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Econ Focus

First Quarter 2018

Jargon Alert

Human Capital

Timothy Cook

Theodore Schultz, a University of Chicago economist, gave a talk on a novel subject at the December 1960 annual meeting of the American Economic Association, of which he was president. His subject was "Investment in Human Capital," a young area of economic inquiry at the time.

"The mere thought of investment in human beings is offensive to some among us," Schultz felt it necessary to acknowledge. "Our values and beliefs inhibit us from looking upon human beings as capital goods, except in slavery, and this we abhor. … And for man to look upon himself as a capital good, even if it did not impair his freedom, may seem to debase him."

Today, the term "human capital" is far more widely accepted. The concept of human capital — a person's stock of knowledge and skills, including soft skills, that are valued in the labor market — has become central to the thinking of economists and policymakers on education, labor markets, productivity, and economic growth. Economists treat people as forward-looking investors in their own human capital, adding to it through schooling, training, or work experience if their expected rate of return on the additional human capital is sufficient.

Harvard University economist Claudia Goldin has called the 20th century the human capital century — a reference to the widespread increase in schooling during that period. The "high school movement" in the United States early in the century boosted the share of people entering and finishing high school from less than 10 percent in 1910 to around 50 percent in 1940; high school graduation rates reached approximately 70 percent by the end of the century (over 80 percent counting GED recipients).

Our Related Research

"The Role of Option Value in College Decisions," Economic Brief No. 16-04, April 2016.

"On the Distribution of College Dropouts: Wealth and Uninsurable Idiosyncratic Risk," Working Paper No. 15-15, November 2015.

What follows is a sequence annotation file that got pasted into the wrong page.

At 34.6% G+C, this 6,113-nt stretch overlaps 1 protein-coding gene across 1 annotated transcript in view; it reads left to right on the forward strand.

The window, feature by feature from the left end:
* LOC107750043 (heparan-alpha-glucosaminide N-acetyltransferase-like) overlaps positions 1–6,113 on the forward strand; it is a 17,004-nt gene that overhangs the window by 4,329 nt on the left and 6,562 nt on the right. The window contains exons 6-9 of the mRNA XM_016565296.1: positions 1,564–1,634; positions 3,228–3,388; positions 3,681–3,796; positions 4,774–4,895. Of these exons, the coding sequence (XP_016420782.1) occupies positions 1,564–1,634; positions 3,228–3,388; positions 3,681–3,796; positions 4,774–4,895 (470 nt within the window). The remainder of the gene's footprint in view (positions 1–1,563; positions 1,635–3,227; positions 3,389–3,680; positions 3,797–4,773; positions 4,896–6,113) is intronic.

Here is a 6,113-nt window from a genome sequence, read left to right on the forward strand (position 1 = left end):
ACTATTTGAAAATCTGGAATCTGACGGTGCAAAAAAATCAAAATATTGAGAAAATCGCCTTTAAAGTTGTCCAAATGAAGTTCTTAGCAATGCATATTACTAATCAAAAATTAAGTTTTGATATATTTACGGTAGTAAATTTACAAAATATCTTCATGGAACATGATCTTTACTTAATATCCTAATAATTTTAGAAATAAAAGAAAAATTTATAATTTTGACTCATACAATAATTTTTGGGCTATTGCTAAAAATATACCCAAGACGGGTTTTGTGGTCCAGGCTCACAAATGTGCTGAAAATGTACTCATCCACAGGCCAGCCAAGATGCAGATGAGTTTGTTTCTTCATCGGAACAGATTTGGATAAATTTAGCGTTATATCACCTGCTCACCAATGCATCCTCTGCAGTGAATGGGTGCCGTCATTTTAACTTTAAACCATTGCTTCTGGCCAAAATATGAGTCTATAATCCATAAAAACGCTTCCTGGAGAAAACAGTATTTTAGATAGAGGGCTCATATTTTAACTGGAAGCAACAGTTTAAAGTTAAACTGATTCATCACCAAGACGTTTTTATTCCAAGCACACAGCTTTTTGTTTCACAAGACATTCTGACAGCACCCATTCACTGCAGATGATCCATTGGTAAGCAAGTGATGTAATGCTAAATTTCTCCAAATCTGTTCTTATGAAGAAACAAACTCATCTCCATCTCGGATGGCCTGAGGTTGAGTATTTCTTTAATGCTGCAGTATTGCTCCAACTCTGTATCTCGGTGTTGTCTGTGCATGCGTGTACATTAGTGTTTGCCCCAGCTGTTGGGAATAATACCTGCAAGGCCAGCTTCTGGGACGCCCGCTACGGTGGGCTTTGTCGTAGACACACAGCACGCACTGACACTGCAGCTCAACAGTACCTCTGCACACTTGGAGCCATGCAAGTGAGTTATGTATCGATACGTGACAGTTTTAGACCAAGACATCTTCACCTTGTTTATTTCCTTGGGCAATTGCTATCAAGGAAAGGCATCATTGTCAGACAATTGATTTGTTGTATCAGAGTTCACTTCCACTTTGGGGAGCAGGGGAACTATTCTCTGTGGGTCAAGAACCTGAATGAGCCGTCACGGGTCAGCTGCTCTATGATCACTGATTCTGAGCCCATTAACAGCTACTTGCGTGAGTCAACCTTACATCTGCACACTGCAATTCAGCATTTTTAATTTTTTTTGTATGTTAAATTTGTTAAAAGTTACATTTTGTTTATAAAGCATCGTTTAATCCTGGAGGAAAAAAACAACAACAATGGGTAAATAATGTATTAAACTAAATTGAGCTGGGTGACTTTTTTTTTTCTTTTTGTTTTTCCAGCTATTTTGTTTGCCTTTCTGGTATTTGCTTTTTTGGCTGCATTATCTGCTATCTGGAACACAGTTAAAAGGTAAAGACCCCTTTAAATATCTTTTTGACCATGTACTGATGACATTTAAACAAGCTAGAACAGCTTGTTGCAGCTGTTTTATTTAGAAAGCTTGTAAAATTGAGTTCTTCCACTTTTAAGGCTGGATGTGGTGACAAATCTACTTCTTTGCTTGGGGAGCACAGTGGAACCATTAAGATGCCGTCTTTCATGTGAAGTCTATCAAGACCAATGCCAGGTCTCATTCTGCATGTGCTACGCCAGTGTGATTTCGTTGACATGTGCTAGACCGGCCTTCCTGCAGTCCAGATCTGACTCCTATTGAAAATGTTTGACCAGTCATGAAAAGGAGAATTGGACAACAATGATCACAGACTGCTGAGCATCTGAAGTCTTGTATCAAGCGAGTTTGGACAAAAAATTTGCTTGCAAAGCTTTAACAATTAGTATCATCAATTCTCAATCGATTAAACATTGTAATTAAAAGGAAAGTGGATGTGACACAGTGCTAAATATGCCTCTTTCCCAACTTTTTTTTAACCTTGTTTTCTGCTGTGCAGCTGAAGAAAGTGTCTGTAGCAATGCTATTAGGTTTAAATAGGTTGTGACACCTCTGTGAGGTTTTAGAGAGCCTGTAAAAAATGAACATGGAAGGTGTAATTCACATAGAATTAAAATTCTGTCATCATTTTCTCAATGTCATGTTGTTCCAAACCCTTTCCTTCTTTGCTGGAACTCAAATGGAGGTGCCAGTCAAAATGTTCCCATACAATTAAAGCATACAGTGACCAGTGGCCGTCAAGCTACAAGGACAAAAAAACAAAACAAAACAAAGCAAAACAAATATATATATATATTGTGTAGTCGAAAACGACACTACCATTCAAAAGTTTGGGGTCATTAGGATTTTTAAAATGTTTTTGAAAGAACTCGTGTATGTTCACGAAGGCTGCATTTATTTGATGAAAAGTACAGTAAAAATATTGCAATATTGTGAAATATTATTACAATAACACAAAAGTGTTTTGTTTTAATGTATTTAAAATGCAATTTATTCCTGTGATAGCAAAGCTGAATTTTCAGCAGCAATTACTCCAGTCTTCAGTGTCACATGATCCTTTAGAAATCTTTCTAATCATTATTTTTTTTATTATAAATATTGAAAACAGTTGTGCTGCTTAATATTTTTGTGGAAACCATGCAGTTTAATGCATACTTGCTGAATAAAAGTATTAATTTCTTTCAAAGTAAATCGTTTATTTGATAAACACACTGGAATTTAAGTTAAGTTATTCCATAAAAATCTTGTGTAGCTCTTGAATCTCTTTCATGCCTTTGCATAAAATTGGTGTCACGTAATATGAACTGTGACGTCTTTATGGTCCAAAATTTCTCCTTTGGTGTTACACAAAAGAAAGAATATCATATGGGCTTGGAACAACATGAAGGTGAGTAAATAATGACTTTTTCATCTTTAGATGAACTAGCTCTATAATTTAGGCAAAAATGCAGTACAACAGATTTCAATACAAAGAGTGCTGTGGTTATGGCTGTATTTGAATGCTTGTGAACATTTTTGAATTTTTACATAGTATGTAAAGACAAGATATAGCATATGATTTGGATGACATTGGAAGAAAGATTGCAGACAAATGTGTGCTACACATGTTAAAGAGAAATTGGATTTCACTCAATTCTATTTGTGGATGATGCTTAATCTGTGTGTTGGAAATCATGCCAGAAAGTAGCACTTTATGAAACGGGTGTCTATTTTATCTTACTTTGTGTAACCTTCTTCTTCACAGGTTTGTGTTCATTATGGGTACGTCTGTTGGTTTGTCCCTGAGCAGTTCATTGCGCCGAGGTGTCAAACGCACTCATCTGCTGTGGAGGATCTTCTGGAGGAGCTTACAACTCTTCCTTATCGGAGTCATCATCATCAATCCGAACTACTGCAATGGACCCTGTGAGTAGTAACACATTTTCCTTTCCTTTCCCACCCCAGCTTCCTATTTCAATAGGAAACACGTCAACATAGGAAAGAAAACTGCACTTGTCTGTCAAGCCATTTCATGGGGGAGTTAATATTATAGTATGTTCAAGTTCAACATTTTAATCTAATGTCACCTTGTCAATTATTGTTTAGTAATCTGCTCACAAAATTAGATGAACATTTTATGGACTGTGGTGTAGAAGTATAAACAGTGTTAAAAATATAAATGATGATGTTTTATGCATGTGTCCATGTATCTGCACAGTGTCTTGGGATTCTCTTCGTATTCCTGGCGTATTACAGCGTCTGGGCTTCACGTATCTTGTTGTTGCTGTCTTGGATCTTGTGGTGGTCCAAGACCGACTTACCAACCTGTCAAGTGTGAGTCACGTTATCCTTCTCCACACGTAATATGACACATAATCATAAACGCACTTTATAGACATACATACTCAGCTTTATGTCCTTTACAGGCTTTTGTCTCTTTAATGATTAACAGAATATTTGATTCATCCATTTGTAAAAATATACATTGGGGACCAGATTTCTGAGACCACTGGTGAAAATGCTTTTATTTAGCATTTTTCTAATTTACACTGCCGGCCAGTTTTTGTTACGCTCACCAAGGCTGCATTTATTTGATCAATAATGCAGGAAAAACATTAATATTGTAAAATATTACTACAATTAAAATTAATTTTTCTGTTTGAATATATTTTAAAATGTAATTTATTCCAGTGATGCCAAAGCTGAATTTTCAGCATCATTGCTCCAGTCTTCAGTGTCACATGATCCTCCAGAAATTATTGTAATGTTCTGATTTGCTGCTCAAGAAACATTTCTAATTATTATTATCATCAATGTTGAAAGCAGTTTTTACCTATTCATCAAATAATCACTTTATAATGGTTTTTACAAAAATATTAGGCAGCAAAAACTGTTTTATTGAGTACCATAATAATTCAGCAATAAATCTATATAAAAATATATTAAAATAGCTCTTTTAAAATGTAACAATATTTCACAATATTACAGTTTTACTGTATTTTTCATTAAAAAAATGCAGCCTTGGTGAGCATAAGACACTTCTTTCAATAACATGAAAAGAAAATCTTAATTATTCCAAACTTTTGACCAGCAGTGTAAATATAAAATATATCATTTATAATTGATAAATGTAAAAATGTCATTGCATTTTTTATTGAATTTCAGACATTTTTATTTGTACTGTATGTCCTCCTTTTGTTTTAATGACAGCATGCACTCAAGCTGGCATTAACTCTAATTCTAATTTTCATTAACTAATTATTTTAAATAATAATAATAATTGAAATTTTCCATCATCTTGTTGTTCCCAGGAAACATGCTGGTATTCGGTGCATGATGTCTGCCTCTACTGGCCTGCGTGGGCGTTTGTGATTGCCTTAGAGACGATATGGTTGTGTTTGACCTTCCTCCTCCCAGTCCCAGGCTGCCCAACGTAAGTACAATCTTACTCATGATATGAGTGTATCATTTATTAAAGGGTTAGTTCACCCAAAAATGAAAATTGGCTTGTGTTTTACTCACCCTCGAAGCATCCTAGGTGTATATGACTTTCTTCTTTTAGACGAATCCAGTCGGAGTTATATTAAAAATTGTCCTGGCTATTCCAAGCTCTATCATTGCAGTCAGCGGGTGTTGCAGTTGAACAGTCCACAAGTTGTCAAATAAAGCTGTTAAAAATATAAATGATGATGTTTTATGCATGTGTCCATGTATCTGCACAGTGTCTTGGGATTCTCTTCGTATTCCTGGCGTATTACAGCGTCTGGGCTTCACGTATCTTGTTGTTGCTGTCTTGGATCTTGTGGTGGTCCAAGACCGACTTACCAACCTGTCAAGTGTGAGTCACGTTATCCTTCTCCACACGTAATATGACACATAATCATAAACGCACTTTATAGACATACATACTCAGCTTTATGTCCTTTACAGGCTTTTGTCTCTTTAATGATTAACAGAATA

"The Prevalence of Apprenticeships in Germany and the United States," Economic Brief No. 14-08, August 2014.

"Implications of Risks and Rewards in College Decisions," Economic Brief No. 13-06, June 2013.

College education has also risen significantly in recent decades. According to a 2016 paper by Camille Ryan and Kurt Bauman of the U.S. Census Bureau, a little more than 15 percent of Americans aged 25 to 29 had completed a four-year college degree in 1970, compared to 36 percent in 2015. Human capital theory holds that this trend has been driven in large part by the expected payoff; as with all investments, people accumulate more human capital when they expect the returns to be higher.

The returns to college are high and growing: Students who complete a four-year undergraduate degree receive, on average, a large wage premium over those who do not, a premium that has been rising since the late 1970s. One analysis has concluded that workers with undergraduate degrees (and who stopped there) received 1.75 times the wages of a high-school-only graduate in 2005, up from 1.4 times in 1980 — a trend that economists believe is a reflection of changes in the demand for skills in a more high-tech-based economy. (Of course, the wage premium depends on the student's field, among other factors.)

Moreover, graduate and professional education is of growing importance to earnings: According to a 2012 study by Jonathan James, then of the Cleveland Fed, the college premium is increasingly conditional on the student also completing a graduate or professional degree. All of the growth in the college wage premium since the 2000s, James found, has gone to holders of advanced degrees.

But although higher education is a lucrative human-capital investment for many, it can also be a risky one. Around half of students who enter college end up leaving without a degree — perhaps as a result of inadequate preparation before college or personal difficulties — and the return to attending college without actually earning a degree is generally low. Thus, these students face a depressing combination of debt (or lost savings) and low earnings. Richmond Fed research director Kartik Athreya and co-author Janice Eberly of Northwestern University have argued that such risks have slowed the growth of college-going. (See also the Richmond Fed's 2017 Annual Report essay, "Falling Short: Why Isn't the U.S. Producing More College Graduates?")

Young people who eschew the four-year college route will often still make investments in their human capital — through a two-year associate's degree, on-the-job experience, or formal job-based training programs such as apprenticeships. (See "Learning in the Fast Lane," Econ Focus, Fourth Quarter 2017.)

In Schultz's 1960 remarks on human capital, he noted one of its unusual attributes: Unlike typical investments in physical capital, investments in human capital — especially formal education — are often a consumption good as well, which has the effect of "improving the taste and quality of consumption of students throughout the rest of their lives." This, he said, may increase the true rate of return to education far above its observed financial rate of return. So take heart when your next student-loan payment is debited from your bank account.

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